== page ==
Always challenging his students to raise their own questions about commonly accepted ideas, Hamilton encouraged us to debate the issues of the day. But whenever anyone made a comment off the top of his head, Hamilton would shoot back, “Show me your data.” Unsupported statements were not acceptable for political scientists, he would tell us.Hamilton quickly gained a reputation for teaching American government courses with a sense of urgency and skepticism. His lectures often contradicted the glowing textbook references to American democracy and the nation’s venerated political institutions. He would point out, for instance, that while espousing the ideals of freedom and democracy, most of the country’s founders were slave owners. He would note that the Supreme Court had ruled on Brown v. Board of Education four years earlier, yet Southern schools were still not desegregated. He would remind students of the signs all around them that read, “White Only” and “Colored Only,” signs that would not come down until 1964. When Martin Luther King Jr. visited Tuskegee in the late 1950s, school administrators, fearful of reprisals from the white community, would not permit him to appear on campus, so he spoke at a local church instead. Sitting in the audience, I realized that Hamilton was the only Tuskegee professor in attendance. At a time when many people (both black and white) saw King as an outsider whose methods of nonviolent protest would only stir up more trouble for black people, Hamilton stood on stage with King and even had his photograph taken with him.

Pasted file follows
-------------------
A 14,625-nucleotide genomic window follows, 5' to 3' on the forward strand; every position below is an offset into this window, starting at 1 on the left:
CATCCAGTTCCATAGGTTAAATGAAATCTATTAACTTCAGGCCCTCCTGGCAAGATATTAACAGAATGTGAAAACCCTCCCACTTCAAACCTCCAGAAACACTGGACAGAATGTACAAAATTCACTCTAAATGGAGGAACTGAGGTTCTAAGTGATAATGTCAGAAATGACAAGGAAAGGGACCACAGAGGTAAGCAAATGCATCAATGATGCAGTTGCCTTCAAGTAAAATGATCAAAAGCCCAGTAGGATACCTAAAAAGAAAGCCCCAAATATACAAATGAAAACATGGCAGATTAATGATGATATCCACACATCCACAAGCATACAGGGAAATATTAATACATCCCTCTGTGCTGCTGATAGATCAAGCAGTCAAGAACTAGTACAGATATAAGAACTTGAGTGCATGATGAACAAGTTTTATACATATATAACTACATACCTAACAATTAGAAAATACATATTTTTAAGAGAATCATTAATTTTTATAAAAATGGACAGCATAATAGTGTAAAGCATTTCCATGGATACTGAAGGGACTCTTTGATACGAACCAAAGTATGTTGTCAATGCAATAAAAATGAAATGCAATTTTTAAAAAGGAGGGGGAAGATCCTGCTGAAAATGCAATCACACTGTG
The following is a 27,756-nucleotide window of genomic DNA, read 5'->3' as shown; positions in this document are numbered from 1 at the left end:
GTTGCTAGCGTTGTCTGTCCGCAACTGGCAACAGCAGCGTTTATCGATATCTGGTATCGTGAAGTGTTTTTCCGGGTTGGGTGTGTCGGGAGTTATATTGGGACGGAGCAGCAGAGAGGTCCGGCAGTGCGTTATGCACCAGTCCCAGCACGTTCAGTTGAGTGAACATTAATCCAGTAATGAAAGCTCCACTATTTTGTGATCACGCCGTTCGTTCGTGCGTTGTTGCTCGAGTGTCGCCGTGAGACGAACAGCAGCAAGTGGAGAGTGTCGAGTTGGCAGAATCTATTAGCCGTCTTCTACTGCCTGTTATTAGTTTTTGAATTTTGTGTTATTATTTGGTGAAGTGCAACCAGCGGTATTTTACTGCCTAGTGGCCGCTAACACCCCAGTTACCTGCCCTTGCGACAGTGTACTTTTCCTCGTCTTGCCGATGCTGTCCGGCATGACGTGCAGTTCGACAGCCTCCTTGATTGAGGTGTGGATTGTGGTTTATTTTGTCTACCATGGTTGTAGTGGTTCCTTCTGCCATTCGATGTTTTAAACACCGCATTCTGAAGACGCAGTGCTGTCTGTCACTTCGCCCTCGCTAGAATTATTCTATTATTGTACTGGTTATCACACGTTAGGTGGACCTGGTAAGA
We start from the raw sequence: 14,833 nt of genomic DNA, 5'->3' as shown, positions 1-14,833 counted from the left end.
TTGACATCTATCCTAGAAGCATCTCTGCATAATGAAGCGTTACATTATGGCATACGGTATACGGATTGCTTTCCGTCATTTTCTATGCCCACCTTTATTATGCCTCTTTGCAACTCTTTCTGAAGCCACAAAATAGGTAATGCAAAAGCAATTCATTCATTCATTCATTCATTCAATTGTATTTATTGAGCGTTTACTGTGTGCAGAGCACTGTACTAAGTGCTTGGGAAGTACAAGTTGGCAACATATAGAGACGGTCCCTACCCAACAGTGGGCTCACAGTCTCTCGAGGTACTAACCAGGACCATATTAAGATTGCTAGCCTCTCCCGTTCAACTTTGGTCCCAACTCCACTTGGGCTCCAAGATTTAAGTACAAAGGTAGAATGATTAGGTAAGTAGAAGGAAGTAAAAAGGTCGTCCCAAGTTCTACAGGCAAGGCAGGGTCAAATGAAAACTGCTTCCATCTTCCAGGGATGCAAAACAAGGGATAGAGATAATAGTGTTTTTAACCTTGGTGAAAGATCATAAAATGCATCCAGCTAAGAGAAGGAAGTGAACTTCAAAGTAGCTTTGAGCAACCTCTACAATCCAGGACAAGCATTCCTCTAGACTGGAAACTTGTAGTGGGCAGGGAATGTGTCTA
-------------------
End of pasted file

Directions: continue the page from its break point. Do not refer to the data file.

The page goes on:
One hot topic was the efficacy of Martin Luther King’s nonviolent confrontational approach versus the legalistic tactics of Roy Wilkins and the National Association for the Advancement of Colored People. Hamilton had received his law degree from Loyola University in 1954, but he had always wanted to be a college professor and play an active role in the Southern Civil Rights Movement. Thus, he was drawn to Tuskegee since his wife, Dona Cooper Hamilton ’82SW, was the daughter of a professor of veterinary medicine there. Hamilton’s legal training allowed him to appreciate Roy Wilkins’ view that to bring about real change, you had to have the law on your side. Hamilton realized, though, that this was a slow process, and he believed that King’s protests were a necessary element as well.

With the Civil Rights Movement a perfect backdrop for his lectures, Hamilton helped us understand the importance of both approaches in overcoming Jim Crow. However, as he became a model for young people aching to be on the front lines of the struggle, his colleagues and school administrators grew increasingly uncomfortable.

In 1960, when Tuskegee refused to renew his contract, Hamilton walked into a lecture with the termination letter in his shirt pocket. Students saw this as an act of defiance. Although he later told me that he had not been as confident as he acted, his unapologetic expression of his ideas, both inside and outside the classroom, left a lasting impression on me and his other students.